Those fenders reside always on the side decks.
The stern fenders reside in the cockpit, permanently affixed to their tie point, but simply need to be tossed out, not dug out.

Too many times we watched and experienced changes in docking needs due to current/winds or as some one said above, wrong instructions. We often/usually have all those lines and fenders at the ready for immediate use if some thing goes wrong. No scrambling to change line or fender positions, just change ideas.

Once docked, when we don't need all the opposite side lines and fenders, they are secured out of the way BUT still deployable fast.

BandB has good advice also. If your slip is the pits getting in and out then consider moving. I too see people afraid to move the boat for the reason above. It's a catch 22 as they are afraid to move therefore they don't get the needed practice to figure things out and improve their technique so they don't move.

I used to, still do, watch the fishermen operate their boats. Learned a heck of a lot. SOme of them are rough as heck and not to be emulated but some are great to watch.

I'm not afraid to use some throttle both fwd. and rvs. although one has to have some confidence in the boat and ones ability to control it. Not that I don't goof up as I do but it's kept to a very dull roar. Lots of practice and learning and setting MY boat up the way I wanted it, not always the way everyone else does it.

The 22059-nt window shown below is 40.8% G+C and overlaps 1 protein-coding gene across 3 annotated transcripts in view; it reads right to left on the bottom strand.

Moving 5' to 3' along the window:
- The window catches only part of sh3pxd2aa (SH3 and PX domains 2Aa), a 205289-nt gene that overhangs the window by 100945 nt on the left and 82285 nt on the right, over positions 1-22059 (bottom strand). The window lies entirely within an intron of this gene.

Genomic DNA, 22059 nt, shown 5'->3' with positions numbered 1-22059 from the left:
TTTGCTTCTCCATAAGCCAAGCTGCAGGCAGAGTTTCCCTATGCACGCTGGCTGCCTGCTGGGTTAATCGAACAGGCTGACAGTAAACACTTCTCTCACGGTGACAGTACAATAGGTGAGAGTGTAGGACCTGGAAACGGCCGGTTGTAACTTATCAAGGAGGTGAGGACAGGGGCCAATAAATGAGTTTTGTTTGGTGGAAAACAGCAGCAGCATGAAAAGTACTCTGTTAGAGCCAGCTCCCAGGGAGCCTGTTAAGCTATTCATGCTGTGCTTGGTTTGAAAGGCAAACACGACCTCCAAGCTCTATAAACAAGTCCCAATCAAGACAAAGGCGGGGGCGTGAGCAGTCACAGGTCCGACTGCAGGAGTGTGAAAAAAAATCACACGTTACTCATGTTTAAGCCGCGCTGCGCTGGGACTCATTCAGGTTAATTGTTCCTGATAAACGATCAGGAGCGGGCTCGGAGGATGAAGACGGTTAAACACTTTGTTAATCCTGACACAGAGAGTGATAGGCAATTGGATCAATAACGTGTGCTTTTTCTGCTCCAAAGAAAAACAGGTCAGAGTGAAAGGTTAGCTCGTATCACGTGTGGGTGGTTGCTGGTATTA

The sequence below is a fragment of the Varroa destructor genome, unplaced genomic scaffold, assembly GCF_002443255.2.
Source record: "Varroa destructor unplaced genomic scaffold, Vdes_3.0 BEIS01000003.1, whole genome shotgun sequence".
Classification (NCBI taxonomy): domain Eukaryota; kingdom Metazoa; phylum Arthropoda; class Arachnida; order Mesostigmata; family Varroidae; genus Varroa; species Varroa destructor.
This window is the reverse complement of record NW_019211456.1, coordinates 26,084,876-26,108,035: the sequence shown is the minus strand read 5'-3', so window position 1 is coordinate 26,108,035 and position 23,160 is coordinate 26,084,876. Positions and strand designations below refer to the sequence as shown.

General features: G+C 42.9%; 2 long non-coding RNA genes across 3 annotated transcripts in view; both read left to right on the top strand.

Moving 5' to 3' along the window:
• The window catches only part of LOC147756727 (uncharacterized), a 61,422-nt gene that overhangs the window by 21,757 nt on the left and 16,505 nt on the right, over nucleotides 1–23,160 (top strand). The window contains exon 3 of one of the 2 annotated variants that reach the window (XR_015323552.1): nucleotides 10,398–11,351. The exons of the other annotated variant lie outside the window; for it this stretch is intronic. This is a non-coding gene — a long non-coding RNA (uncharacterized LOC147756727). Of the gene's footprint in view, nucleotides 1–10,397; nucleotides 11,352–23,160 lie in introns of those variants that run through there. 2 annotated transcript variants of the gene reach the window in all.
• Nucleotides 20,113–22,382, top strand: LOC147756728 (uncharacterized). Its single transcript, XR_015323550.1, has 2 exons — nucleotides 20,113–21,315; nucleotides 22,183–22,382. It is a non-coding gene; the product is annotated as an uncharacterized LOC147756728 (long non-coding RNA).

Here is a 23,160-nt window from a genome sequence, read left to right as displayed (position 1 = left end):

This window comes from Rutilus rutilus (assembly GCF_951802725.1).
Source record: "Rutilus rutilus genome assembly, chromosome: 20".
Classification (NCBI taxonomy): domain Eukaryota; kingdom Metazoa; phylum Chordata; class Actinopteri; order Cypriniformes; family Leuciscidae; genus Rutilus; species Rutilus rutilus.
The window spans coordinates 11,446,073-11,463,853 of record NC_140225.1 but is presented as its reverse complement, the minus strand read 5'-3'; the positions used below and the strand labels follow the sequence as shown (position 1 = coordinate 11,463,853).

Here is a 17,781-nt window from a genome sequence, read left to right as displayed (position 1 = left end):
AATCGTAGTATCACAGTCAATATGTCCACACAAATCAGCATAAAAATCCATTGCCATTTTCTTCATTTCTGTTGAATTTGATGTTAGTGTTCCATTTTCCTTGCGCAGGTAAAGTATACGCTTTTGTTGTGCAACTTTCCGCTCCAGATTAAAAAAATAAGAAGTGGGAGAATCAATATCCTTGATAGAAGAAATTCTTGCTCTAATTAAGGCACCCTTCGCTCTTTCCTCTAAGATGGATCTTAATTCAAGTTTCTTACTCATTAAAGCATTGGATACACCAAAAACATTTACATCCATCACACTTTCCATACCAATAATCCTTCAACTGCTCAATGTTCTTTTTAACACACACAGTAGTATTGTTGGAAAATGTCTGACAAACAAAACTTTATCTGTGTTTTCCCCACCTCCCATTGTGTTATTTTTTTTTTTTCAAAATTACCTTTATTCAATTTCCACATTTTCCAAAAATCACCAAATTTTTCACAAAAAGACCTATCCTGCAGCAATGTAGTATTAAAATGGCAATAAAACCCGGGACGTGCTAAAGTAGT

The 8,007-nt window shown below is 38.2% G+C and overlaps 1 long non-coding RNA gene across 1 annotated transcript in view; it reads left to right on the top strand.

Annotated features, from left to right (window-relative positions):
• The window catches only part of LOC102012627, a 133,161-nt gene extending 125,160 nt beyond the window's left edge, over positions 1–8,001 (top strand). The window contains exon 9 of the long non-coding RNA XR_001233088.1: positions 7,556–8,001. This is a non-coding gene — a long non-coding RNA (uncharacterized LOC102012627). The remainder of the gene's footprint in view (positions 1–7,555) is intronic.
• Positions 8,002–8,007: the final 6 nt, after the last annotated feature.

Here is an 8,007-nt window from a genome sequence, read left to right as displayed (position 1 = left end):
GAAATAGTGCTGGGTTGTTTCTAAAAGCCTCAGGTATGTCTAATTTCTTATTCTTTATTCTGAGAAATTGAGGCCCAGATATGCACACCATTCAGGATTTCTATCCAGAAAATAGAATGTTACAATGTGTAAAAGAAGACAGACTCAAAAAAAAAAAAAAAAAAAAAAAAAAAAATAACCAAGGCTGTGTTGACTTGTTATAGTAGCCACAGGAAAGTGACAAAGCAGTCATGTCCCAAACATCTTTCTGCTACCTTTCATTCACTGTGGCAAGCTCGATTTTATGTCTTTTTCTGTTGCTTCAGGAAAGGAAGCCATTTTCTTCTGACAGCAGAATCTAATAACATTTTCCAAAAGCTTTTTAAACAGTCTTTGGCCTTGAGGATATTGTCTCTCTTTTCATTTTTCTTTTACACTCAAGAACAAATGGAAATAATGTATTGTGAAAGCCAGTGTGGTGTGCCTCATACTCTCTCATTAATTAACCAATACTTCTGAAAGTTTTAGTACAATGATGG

I'll fess up. I've had the same boat for 32 years now and we have used her, a lot . I would not feel comfortable operating another vessel without a lot of practice .

As for bullrails vs cleats, both would be best. I've been in marinas with only cleats and I hate[???] those because it never fails that they in the wrong place. On the other hand they are quicker to wrap a line around yet good bullrails,GOOD BULLRAILS, are not a problem. Best if cleats are also present.

In my own slip I have added cleats as I determined were needed to suit me and the boat. Of course I asked first as I don't own the dock but I've never been refused.

Enough as this can go on forever but after all the comments I thought I'd chime in.
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Old 08-11-2017, 12:01 AM   #100
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...
We have permanently mounted lines and fenders both sides. NOt buried in a locker. If additional are needed they too are easily available. NOt buried somewhere ...
Same here. We do, however, pull up the fenders and place them on our wide deck when underway.